Why Would You choose Zenkoders for developing Next.js 12 Above All other React Configurations?

Before we get into what Next.js 12 can do for us, let’s clear some things up:

  • Yes, React is a library that can be used with or without JSX.
  • Next.js is a full-stack application development framework (not entirely UI).
  • Next.js is opinionated, so if you want to do whatever you want or how you want, Next might not be the best choice (keep in mind that it’s for production).
  • Although Next has one of the most up-to-date code bases and a large community behind it. 


Middleware Overview:

You can use code over configuration with middleware. Because you can run code before a request is completed, this gives you complete flexibility in Next.js. You can modify the response based on the user’s incoming request by rewriting, redirecting, adding headers, or even streaming HTML.

These are simply repetitive pieces of code that you believe could run independently from your actual backend. The best part is that you don’t have to put these too close to your backend. You can potentially rewrite, redirect, add headers, or even stream HTML before the request is completed. They can potentially handle depending on how you host your middleware using Vercel edge functions or lambdas on AWS.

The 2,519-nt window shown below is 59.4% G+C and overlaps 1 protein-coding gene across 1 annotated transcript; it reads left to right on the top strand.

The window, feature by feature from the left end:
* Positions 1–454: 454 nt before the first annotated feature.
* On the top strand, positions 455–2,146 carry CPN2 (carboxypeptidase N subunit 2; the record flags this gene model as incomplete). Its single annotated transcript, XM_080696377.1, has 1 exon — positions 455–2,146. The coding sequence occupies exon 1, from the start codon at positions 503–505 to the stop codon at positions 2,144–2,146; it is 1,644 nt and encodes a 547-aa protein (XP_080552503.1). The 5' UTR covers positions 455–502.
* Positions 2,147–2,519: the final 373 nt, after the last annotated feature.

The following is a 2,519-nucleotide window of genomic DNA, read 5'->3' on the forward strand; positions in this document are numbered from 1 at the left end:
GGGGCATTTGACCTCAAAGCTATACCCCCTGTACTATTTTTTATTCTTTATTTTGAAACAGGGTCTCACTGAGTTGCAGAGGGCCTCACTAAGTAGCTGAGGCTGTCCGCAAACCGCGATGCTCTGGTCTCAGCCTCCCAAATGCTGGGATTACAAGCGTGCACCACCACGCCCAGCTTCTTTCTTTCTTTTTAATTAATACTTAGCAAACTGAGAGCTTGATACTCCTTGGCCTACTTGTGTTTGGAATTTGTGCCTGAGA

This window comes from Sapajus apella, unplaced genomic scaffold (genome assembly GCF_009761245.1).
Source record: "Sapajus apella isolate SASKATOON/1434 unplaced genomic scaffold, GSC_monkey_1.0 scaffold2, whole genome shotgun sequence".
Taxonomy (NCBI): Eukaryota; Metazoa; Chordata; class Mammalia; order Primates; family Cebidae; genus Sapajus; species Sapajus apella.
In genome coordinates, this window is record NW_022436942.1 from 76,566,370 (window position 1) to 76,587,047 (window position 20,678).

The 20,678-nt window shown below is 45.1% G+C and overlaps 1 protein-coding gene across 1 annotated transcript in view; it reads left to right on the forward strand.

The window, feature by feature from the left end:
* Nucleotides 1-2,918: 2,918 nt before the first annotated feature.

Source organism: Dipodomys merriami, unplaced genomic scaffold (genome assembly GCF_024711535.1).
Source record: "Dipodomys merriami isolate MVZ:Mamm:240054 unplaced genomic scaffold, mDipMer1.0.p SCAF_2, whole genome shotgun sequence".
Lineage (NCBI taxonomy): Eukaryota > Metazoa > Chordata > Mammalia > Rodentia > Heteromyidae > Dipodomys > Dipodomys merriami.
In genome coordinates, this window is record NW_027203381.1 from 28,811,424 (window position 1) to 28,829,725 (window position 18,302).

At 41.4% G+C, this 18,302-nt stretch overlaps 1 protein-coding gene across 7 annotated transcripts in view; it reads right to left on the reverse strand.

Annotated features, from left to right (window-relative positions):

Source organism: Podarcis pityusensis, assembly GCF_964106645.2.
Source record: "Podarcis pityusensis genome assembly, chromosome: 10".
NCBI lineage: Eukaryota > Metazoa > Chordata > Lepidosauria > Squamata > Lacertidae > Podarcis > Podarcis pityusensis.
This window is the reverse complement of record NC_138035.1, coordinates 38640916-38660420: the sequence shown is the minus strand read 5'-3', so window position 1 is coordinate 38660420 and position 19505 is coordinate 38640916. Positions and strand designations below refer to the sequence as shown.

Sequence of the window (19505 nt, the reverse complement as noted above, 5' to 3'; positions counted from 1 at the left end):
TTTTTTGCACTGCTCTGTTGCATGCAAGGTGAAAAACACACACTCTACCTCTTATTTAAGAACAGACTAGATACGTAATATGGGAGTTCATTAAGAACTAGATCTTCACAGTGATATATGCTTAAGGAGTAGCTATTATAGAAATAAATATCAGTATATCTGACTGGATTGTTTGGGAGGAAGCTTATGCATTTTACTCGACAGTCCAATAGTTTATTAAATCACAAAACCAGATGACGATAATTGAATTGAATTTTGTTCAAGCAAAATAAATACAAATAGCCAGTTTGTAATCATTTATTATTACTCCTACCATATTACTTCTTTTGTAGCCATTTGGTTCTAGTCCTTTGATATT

• Authentication
  • Bot security
  • Redirects
  • Feature flags in browsers
  • A/B testing
  • Analytics on the server
  • Logging

Source: Next.js

Furthermore, because this is part of the Next build output, you can technically use any hosting provider with an Edge network (No Vendor lock-in)

To implement middleware, we can create a file _middleware inside any pages folder that will run before any requests at that specific route.

Getting Ready for React 18

Suspense, automatic batching of updates, APIs like start Transition, and a new streaming API for server rendering with support for React. lazy will be added to React 18.

We’ve been collaborating with Facebook’s React team to prepare Next.js for React 18 as it nears completion. These features are now available for testing in Next.js 12 under an experimental flag.